The Atlantic gives us some prime holiday content with a discussion of what a 20th-century Dutch biologist Nikolaas Tinbergen calls “supernormal stimuli”—fake and exaggerated versions of their natural equivalents, which some animals respond to more strongly than they do to the real thing. For example:

Certain types of fish, he found, would become more violent towards dummy fish whose undersides were more vibrant than the species’ usual color; mother birds would ignore their own eggs to sit on a nest of larger, more colorful imitations, or divert food from their children to feed models of chicks with brighter beaks.

For other examples: the fact that we like Twizzlers better than licorice root, and also food porn, and also porn-porn. But of course, it’s not that simple:

On its face, the comparison makes sense: People like sugar and people like sex; candy and pornography are both super-concentrated, turbocharged doses of more natural sensory experiences.

On closer examination, though, one of these things is not like the other: The pleasure of sugar is delivered the same way—taste—whether it comes from a strawberry or a piece of strawberry taffy. Pornography, on the other hand, is a different sensory experience than the real thing, relying on sight and sound in place of touch.

It’s the same with food porn. Eating often begins as a visual experience, but soon gets straight into touch, smell and taste; hot burger pics stop their stimulus at the eyes. The research on how this plays out is conflicting: the Atlantic cites a 2012 study that “found that just looking at pictures of food may be enough to cause an uptick in ghrelin, a hormone that causes hunger.” Another study found the opposite effect, in certain circumstances:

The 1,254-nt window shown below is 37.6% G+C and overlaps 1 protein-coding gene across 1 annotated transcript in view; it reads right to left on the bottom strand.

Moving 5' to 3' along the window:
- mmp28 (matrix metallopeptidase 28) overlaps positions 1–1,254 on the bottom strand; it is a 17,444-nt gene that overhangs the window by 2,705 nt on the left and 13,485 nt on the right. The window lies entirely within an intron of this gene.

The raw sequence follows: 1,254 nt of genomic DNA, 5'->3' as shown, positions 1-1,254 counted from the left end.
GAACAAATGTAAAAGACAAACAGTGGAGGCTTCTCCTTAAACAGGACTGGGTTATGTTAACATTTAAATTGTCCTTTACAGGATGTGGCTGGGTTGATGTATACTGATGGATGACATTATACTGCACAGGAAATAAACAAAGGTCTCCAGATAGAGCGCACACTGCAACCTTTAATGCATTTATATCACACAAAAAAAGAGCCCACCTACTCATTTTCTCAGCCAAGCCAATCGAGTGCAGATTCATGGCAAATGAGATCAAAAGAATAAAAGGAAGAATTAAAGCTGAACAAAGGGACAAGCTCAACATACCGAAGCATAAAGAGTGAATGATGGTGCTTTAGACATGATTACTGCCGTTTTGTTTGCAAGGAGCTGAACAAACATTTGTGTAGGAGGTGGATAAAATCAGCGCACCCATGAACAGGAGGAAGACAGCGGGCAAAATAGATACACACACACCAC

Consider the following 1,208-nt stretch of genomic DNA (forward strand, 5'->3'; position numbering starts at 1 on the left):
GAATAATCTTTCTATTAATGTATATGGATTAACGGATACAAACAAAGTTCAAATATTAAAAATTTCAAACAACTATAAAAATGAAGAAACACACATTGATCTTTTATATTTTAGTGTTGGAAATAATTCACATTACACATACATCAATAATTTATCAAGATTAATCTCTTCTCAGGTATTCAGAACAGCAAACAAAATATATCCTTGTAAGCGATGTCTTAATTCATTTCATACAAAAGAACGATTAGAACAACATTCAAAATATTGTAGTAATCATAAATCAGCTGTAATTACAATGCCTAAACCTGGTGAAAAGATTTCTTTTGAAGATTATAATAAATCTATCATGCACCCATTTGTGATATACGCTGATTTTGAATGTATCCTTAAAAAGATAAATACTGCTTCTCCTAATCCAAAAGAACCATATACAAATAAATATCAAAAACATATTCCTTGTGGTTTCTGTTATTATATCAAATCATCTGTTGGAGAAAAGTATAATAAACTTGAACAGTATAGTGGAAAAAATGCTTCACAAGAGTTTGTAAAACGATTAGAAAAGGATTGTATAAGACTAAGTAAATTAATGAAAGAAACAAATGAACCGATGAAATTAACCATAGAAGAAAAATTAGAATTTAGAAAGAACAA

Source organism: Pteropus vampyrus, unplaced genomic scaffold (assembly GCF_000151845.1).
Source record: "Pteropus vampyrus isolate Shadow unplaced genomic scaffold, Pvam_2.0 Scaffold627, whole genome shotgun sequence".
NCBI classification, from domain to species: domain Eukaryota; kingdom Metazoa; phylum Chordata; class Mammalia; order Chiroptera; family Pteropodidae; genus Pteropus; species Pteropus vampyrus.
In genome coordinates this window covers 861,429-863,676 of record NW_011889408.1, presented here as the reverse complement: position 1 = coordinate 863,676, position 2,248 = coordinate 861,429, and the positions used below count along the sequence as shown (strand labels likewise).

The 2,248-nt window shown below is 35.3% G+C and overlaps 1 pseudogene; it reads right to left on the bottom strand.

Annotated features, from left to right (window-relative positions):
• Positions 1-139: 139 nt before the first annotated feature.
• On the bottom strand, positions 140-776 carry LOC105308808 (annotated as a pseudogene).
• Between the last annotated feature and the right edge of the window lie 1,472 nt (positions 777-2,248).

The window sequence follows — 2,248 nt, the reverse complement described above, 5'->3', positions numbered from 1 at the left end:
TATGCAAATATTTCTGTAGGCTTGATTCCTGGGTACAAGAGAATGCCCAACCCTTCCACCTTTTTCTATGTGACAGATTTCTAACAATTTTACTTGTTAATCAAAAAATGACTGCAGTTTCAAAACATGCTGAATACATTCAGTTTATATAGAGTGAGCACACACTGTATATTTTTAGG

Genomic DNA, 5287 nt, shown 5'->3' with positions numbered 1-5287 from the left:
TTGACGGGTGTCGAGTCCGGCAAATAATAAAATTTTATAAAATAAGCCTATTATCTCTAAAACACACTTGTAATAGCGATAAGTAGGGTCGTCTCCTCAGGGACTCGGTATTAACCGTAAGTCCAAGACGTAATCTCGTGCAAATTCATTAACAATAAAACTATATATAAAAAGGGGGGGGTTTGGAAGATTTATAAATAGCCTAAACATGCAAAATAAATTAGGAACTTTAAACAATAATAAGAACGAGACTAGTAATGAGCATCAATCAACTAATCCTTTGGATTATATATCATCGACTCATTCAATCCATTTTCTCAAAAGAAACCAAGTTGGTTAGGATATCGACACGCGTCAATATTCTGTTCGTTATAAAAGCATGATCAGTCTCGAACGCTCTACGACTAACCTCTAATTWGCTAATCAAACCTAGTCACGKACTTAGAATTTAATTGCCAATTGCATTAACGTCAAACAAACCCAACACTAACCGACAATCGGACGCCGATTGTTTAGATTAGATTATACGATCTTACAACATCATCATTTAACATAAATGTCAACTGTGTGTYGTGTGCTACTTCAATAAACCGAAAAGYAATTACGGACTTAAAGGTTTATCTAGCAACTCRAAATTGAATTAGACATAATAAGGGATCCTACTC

One 2011 study found that looking at pictures of food may turn people off from the real thing—but only if the food in the image has a similar flavor to whatever real item is about to be consumed. When volunteers viewed photos of salty snacks and then ate salted peanuts, they tended to enjoy the nuts less than people who had viewed photos of desserts.

It makes you hungrier, or it turns you off—sounds like porn proper to me. I like reading about food better than looking at it, anyway, as evidenced in this lovingly collected list of Farmer Boy binges that I probably put together while... hungry. Anyway, here’s to supernormal stimuli in whatever form you like it.

Image via Shutterstock


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